Romania launches drive to vaccinate 12 to 15-year-olds
Romania on Wednesday started administering COVID-19 vaccines to young teenagers aged 12 to 15, after the European Medicines Agency approved use of the Pfizer jab last week for that age group in the 27-nation European Union.
National vaccination committee chief Valeriu Gheorghita said more than 2,100 appointments were made for children in the past 24 hours via the online national booking platform.
Since launching its vaccination campaign, Romania has administered nearly 8 million vaccine doses to its population of more than 19 million. But just 3.7 million people have so far been fully inoculated.
World Health Organization OKs China’s Sinovac Vaccine
The World Health Organization has cleared a coronavirus vaccine made by the Chinese pharmaceutical company Sinovac for emergency use, the agency announced on Tuesday.
The decision, which comes about a month after the agency authorized another Chinese vaccine, made by Sinopharm, for emergency use, means that Sinovac’s vaccine can potentially be included in Covax, a worldwide initiative to supply coronavirus vaccines to low-income countries.
There is dire need for vaccines in countries and regions where the virus is surging, like India, much of Southeast Asia and South America. Adding another vaccine to the distribution calculus could help meet that demand.
Sinovac’s vaccine, called CoronaVac, was developed using inactivated viruses, a technique that has been in use for over a century.
Clinical trials of CoronaVac in Brazil and Turkey showed that the vaccine protected against COVID-19. The vaccine has already been approved for use in 29 countries, including China, Brazil and Mexico, according to the Our World in Data project at the University of Oxford.
Germany probes possible fraud after surge in testing centers
German authorities are investigating allegations of fraud involving the massive rollout of free coronavirus tests, which are being carried out now in converted cellphone stores, beauticians and art galleries across the country.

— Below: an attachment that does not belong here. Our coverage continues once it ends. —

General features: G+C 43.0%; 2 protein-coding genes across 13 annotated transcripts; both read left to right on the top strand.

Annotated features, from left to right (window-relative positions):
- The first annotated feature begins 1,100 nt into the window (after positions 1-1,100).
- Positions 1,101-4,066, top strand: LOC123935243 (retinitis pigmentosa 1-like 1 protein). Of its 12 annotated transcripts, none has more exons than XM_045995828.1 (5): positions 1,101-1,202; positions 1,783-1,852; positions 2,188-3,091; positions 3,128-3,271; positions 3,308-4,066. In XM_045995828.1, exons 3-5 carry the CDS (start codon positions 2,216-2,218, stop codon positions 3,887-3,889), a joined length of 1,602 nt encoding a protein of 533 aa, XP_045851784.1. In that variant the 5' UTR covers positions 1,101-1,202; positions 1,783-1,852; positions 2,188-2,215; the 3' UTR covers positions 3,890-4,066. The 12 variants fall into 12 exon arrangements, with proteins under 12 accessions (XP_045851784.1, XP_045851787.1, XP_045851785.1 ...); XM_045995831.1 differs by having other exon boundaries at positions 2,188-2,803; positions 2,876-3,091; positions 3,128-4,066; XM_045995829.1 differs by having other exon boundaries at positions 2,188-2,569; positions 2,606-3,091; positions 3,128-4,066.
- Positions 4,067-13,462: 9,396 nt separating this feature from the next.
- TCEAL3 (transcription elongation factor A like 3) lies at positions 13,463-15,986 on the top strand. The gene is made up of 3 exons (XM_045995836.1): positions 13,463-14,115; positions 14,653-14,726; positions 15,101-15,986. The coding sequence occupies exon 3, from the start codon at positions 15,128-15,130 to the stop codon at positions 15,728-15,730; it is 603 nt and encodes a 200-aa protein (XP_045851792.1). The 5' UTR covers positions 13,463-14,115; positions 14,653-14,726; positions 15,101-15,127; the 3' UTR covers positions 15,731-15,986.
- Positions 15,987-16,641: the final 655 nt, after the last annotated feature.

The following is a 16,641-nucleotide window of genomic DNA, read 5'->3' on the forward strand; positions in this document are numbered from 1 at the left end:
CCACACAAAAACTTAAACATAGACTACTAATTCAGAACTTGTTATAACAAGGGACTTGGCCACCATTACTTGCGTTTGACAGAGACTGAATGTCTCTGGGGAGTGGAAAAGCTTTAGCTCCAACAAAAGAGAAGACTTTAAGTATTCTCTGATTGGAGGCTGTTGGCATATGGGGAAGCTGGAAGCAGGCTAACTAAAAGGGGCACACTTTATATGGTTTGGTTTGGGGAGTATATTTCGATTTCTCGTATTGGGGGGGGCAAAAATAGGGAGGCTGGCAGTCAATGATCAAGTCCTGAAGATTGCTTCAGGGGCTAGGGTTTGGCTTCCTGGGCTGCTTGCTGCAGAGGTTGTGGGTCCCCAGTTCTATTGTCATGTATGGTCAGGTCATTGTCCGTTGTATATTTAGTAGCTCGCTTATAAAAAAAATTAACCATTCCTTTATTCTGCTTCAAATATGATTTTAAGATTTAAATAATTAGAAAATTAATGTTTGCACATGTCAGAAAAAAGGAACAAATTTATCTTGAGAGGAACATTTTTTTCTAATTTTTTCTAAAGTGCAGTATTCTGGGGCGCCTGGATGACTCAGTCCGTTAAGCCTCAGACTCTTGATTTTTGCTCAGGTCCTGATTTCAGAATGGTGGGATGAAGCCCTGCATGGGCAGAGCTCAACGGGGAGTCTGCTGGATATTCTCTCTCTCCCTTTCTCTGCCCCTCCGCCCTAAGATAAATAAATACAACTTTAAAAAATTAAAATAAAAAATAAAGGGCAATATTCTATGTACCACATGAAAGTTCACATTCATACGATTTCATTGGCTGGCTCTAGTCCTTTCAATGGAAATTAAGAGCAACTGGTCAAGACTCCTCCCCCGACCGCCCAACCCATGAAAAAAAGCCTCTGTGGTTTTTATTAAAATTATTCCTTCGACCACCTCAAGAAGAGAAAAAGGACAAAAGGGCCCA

Germans have to present a negative test result in order to enter non-essential stores, visit restaurants or bars, or attend small-scale cultural events. The government pays for one free test per person each week, which has led to a proliferation of more than 15,000 businesses offering antigen tests that provide results within 20 minutes.
“There is the suspicion, a very well-founded suspicion after everything I’ve seen, that there’s also been fraud,” Jens Spahn, the country’s health minister, said Tuesday.]
Free beer, other new incentives for Biden’s ‘vaccine sprint’
President Joe Biden is announcing a “month of action” to urge more Americans to get vaccinated for COVID-19 before the July 4 holiday, with an early summer sprint of incentives, including free beer, childcare and sports tickets to persuade Americans to roll up their sleeves.
In a Wednesday afternoon address from the White House, Biden is to announce a slew of new steps to ease barriers to vaccinations and to make getting shots more appealing to those who haven’t received doses.
He is closing in on his goal to get 70% of adults at least partially vaccinated by Independence Day — essential to his aim of returning the nation to a pre-pandemic sense of normalcy this summer.
Ohio ready to announce 2nd Vax-a-Million incentive winners
Ohio residents who were recently vaccinated may want to answer their phone Wednesday even if the number isn’t familiar. It might be Ohio Gov. Mike DeWine on the other end.
The Ohio Lottery planned to announce the next winners of the state’s Vax-a-Million vaccination incentive prizes at 7:29 p.m. Wednesday at the end of the lottery’s Cash Explosion TV show.
Wednesday is also the day that the last statewide orders meant to slow the spread of the coroanvirus expire, including—for unvaccinated individuals—the statewide mask order and social distancing requirements—and limits on restaurant table seating. DeWine continues to urge people to get the COVID-19 vaccine and to wear masks if not vaccinated.